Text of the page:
Man in his arrogance refuses to take God at his literal Word and twists the Word of God into something more palatable to him.

    Where is the wise man? Where is the scribe? Where is the debater of this age? Has not God made foolish the wisdom of the world? – 1 Corinthians 1:20

    Let no man deceive himself. If any man among you thinks that he is wise in this age, he must become foolish, so that he may become wise. For the wisdom of this world is foolishness before God For it is written, “He is THE ONE WHO CATCHES THE WISE IN THEIR CRAFTINESS”; and again, “THE LORD KNOWS THE REASONINGS of the wise, THAT THEY ARE USELESS.” – 1 Corinthians 3:18-20

    Every promise and prophecy of God that has already been fulfilled has been fulfilled literally. So shall it always be.

    The Body of Christ has never been more clouded and divided in this Age of Grace. This too was foretold.

    For the time will come when they will not endure sound doctrine; but wanting to have their ears tickled, they will accumulate for themselves teachers in accordance to their own desires, and will turn away their ears from the truth and will turn aside to myths. 2 Timothy 4:3-4

    Come quickly Lord Jesus!

  18. Jonathan:

    Do you really think that penal substitution does not emphasize enough Jesus’ identification with us? Isn’t that pretty much the point behind PS? Forget your ETS paper on me, I’m going to conserve your blogposts and read one on you!

  19. Jonathan Shelley January 6, 2009 — 4:17 pm

    Mike,

    Sadly, I don’t think I am a significant enough theologian to warrant a paper at ETS. Besides, how would it reflect on you that you have to correct your own student on this? It’s a good thing GRTS can’t recall my diploma (I already checked with Peter on that).

    The way I understand penal substitution in the Anselmian tradition the emphasis is on Christ’s divinity as the sufficient sacrifice to atone for our sins. Sure, he is united to us in his humanity, but I don’t think that is the primary focus of the theory. In my read of penal substitution, the focus is on appeasing God’s wrath and fulfilling his justice and how only the perfect sacrifice of the Son is sufficient to atone for all of the sins of humanity. I think, however, that Anselm’s emphasis on sufficiency pushes us towards a doctrine of justification by the overabundance of Christ’s merit, which seems to me to be a tenuous basis for propititation. I think that the ransom theory, which emphasizes our release from bondage/captivity, has a better focus on reconciliation. It is our bondage to sin that separates us from God. Christ frees us from that bondage and restores Creation to a right relationship with God. It is possible – and it happens all too often – for a debt to be paid without affecting reconciliation. This is true in my own life. Christ does more than just pay the debt of sin on our behalf. He restores us as well. I just don’t think penal substitution makes that as clear and as powerful as it could. If you push penal substitution to intensify the relationship between Christ and humanity, as Barth did, I think you necessarily end up in universalism, as Barth did.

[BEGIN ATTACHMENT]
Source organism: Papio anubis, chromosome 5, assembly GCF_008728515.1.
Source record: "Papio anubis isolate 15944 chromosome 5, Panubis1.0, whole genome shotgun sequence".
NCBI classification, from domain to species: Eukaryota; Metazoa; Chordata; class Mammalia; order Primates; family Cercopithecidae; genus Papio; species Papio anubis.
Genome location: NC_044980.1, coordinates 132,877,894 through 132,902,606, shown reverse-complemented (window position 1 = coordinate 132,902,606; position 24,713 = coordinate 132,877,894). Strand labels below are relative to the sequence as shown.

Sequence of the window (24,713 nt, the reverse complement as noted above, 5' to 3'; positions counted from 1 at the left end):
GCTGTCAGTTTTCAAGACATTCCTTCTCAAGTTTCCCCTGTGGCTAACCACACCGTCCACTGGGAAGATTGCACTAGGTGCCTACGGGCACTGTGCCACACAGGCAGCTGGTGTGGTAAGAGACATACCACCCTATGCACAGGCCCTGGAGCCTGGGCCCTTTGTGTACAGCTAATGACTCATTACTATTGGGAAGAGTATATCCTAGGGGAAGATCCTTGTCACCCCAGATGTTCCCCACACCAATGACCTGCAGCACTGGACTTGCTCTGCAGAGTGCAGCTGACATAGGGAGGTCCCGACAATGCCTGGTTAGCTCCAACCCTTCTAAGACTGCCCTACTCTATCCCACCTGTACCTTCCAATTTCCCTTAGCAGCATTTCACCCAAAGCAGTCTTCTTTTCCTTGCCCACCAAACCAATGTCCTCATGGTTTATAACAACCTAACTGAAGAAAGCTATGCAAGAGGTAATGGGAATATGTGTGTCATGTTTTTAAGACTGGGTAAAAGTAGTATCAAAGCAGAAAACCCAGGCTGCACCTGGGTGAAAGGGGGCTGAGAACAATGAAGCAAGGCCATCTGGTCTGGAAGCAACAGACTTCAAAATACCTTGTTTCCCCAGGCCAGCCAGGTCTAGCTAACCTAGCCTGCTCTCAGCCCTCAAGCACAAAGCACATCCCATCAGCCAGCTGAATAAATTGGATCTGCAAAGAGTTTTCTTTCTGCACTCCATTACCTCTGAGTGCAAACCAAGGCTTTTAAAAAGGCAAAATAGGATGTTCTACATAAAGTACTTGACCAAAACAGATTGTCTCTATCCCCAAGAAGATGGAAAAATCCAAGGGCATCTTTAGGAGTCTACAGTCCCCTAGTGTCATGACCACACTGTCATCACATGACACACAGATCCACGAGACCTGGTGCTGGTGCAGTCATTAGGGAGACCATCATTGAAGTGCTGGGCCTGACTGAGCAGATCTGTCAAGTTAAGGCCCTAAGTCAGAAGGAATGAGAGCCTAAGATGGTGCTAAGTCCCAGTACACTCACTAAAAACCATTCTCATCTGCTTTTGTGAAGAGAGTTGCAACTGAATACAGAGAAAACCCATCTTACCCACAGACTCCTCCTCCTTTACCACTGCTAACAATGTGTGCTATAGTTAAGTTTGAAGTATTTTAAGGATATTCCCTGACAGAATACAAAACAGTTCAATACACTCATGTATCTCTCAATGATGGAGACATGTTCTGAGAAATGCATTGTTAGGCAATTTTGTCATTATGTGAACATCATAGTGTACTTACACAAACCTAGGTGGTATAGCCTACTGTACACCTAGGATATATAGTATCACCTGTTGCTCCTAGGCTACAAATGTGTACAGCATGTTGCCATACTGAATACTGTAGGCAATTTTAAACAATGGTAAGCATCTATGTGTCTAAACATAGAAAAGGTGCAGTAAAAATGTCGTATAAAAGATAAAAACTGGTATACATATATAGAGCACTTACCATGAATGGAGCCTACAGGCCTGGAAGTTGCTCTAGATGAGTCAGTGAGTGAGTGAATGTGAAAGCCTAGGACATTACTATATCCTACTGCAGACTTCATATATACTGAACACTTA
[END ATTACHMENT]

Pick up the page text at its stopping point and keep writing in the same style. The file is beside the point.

Boy, it’s a good thing I didn’t take any systematic courses with you. I probably would have failed!

  20. Jonathan Shelley January 7, 2009 — 9:48 am

    Mike:

    You asked me how I deal with verses like Col 2:15, Heb 2:14-15, and 1 John 3:8. Having chewed on those verses for a while, I still come back to Anselm’s idea that Satan is a jailer who is himself in prison. I think if you interpret these verses in light of Job 1:12 and 2:6, the conclusion is that Satan cannot move against us unless it is God’s will. Even in his sinfulness, Satan is still under God’s will, as we all are. I think there are sufficient examples in the Old Testament of God using sinful people as instruments of his wrath against Israel to establish that God could use Satan to punish sinful humanity even though Satan is under the same wrath. That is why I reject the idea of a cosmic battle between God and Satan – how can Satan battle God? Reject God? Yes. Rebel against God? Yes. Deceive others into sin? Yes. But in the end, Satan is still God’s creature, and his actions, sinful though they may be, still fulfill the eternal decree of the Sovereign Lord. I think what we see in verses such as Col 2:15 is not so much Satan being taken as a prisoner of war as it is a picture of Satan’s ability to punish us for our sins being taken away. Christ bore the punishment in full on the Cross, satisfying God’s wrath. Therefore, Satan no longer has permission to punish us for our sins. Satan is like the bully in detention who torments the other kids in there with him, or like the head of a prison gang who beats up on other prisoners. He doesn’t have any direct authority over us. The ransom was paid to God. I think the idea that God had to pay a ransom to Satan undermines God’s sovereignty. Perhaps, as you suggest, I am stressing God’s transcendence at the expense of his immanence. But as I continue to contemplate God and study his Word, I am continually overwhelmed with how great he is and how truly insignificant I am.

    Again, I apologize for the brevity of my comments. There is so much more that needs to be said. The atonement is the heart of Christianity, so every tweak that we make to our doctrine of atonement has implications across the theological spectrum. That being said, I think so long as our doctrine of the atonement includes that we were created good in God’s image, fell into sin, that Christ alone has redeemed us from our sin, and we eagerly await the consummation when all things will be made new, the “how” question seems almost moot.